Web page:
What can I do to help my patient?

NT what can i do to help my patientOnce an assessment has been carried out and a diagnosis of chronic oedema or lymphoedema has been made, the patient should be referred for specialist treatment as soon as possible to prevent further complications such as skin damage, leakage and infection. Whilst lymphoedema is not a medical emergency, the earlier treatment is commenced the easier it is to minimise its severity and associated complications. To find out where your local specialist is, email or telephone the LSN who hold a comprehensive list of specialist lymphoedema services in the UK. If there is no service in your area please go to the section There is no specialist service in my area what can I do to help?

Lymphoedema and Chronic Oedema are long-term conditions and those living with it will need ongoing, holistic management and support. Professor Peter Mortimer, Consultant Dermatologist at the Royal Marsden and St George’s Hospitals London and leading lymphoedema specialist in the UK, states that all patients with chronic swelling should expect:

  • An explanation about the most likely cause of their chronic swelling
  • Prompt referral to a lymphoedema practitioner
  • A treatment programme incorporating the four cornerstones of lymphoedema treatment as appropriate
  • Ongoing care according to accepted standards
  • The option of additional treatment at intervals as needed

Whilst ultimately you may not be the health care professional providing ongoing care for those with lymphoedema in your practice, there is some helpful general advice which you can offer your patients once an assessment and diagnosis of lymphoedema/chronic oedema has been made.

Patients should:

  • Try to use the affected limb as normally as possible as muscle activity will encourage lymph drainage
  • Try to keep their weight within normal limits
  • Drink plenty of fluids and avoid taking diuretics unless they have another medical condition that requires them to do so. Diuretics are not recommended for routine use in simple lymphoedema. Occasionally they are of benefit where there may be more than one cause of swelling, but when diuretics are prescribed their efficacy should be monitored and if there is no resolution of the swelling then the diuretic should be stopped and specialist advice sought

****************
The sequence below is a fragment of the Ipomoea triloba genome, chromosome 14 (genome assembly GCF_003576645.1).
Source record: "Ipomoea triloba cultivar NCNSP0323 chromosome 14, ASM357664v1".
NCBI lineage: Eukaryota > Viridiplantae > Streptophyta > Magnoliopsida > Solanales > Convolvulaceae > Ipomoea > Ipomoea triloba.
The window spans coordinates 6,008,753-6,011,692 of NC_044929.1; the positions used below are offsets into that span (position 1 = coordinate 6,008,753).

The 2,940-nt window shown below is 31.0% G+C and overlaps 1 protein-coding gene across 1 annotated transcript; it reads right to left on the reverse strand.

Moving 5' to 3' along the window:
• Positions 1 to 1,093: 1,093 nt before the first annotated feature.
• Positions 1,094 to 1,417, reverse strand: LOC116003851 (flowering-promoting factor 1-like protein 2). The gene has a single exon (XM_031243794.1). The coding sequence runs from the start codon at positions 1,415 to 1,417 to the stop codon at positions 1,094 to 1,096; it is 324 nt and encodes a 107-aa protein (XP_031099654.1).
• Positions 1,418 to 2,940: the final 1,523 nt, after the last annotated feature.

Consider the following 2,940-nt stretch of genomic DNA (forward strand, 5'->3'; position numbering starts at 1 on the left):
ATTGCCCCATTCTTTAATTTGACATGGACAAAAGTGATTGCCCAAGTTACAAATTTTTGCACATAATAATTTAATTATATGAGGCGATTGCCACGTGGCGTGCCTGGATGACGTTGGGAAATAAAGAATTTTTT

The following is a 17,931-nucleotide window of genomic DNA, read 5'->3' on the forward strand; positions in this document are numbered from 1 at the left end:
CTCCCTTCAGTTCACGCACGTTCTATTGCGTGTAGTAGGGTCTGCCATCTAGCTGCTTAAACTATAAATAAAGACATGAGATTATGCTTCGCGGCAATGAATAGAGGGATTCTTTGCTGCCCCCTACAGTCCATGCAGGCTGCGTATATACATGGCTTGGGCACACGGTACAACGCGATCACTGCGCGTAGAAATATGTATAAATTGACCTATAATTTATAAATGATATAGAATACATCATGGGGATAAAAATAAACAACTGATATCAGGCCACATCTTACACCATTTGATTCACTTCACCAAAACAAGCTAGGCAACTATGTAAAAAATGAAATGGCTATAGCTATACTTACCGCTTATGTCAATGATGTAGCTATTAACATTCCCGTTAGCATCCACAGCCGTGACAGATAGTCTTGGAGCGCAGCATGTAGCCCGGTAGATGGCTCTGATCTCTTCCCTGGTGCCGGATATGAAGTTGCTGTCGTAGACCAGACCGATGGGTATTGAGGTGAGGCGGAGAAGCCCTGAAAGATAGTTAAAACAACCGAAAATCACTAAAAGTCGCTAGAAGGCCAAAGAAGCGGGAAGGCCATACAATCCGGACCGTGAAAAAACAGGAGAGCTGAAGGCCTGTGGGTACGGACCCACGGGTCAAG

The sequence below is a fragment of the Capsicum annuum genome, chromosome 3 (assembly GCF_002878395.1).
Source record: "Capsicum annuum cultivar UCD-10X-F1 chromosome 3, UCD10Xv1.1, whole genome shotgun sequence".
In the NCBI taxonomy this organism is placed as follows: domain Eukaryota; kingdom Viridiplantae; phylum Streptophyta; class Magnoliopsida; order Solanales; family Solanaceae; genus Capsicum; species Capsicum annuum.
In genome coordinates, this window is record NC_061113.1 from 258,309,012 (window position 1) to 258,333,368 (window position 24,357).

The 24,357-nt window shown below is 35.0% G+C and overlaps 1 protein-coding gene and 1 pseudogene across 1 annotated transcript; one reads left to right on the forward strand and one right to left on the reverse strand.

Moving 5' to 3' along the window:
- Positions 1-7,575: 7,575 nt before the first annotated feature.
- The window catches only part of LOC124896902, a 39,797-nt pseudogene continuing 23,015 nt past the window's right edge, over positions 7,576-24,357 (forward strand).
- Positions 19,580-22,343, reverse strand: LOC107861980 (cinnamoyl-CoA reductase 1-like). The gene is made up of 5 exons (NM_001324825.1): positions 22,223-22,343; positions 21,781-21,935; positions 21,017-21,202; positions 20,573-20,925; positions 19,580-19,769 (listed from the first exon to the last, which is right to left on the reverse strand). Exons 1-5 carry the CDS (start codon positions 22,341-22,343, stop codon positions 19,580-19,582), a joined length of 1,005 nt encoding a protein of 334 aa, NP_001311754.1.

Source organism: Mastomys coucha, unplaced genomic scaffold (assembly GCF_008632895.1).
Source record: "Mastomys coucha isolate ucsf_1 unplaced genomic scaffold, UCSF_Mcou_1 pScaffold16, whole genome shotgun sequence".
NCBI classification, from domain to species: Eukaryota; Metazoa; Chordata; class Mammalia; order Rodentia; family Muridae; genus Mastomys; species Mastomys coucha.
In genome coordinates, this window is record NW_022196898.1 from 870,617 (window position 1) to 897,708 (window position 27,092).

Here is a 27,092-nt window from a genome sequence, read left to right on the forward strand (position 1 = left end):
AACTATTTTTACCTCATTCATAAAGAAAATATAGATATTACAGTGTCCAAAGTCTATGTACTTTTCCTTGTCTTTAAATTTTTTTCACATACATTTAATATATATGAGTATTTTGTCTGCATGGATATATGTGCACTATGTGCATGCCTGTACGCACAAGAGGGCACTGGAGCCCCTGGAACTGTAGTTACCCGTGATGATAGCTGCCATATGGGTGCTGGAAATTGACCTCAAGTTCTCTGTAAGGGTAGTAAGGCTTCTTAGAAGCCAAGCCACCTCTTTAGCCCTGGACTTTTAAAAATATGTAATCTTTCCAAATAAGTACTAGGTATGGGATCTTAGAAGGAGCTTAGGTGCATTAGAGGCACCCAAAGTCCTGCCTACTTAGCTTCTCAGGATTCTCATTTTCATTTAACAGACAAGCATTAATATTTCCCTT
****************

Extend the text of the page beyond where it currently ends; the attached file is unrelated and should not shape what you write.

• Keep their skin clean, moisturised and in the best possible condition, avoiding injections/needles, blood tests and blood pressure readings on the affected limb, whenever possible

Everyone who lives with lymphoedema is different and their experience of the condition is unique but there are four specific areas of treatment that may be used to create an individual plan for your patients.

Skin Care – to keep the skin in good condition and reduce the risk of infection (cellulitis).

Exercise – is essential to maximise lymph drainage, keep the body supple and weight within normal limits.

External compression – this supports the area, assists in reducing the overall swelling, improves shape and helps prevent further build-up of fluid. Initially, this may be done by applying a specialised form of bandaging, but more often will mean wearing prescribed elastic graduated compression garments. It is important that these garments are the correct compression and size. Whilst most are usually prescribed by specialist therapists, the manufacturers do offer training to demonstrate how to measure for hosiery, choose the correct size and class of compression and how to fit the garments.

Lymphatic drainage – this is a special, gentle massage technique aimed at moving fluid out of the affected area. Manual Lymphatic Drainage (MLD) should only be carried out by specially trained practitioners, but a simplified form (SLD) can be taught to patients and/or their partners/carers. The LSN has produced a self-management DVD which features this technique.

Encourage patients to join the LSN
Living with any long-term medical condition is challenging and successful management is vital in lymphoedema. The LSN produces patient information fact sheets about lymphoedema and how best to manage it as well as having a website, information and support telephone line and self-management DVDs. Please suggest to your patients that they contact the LSN to see if these services may be of help to them.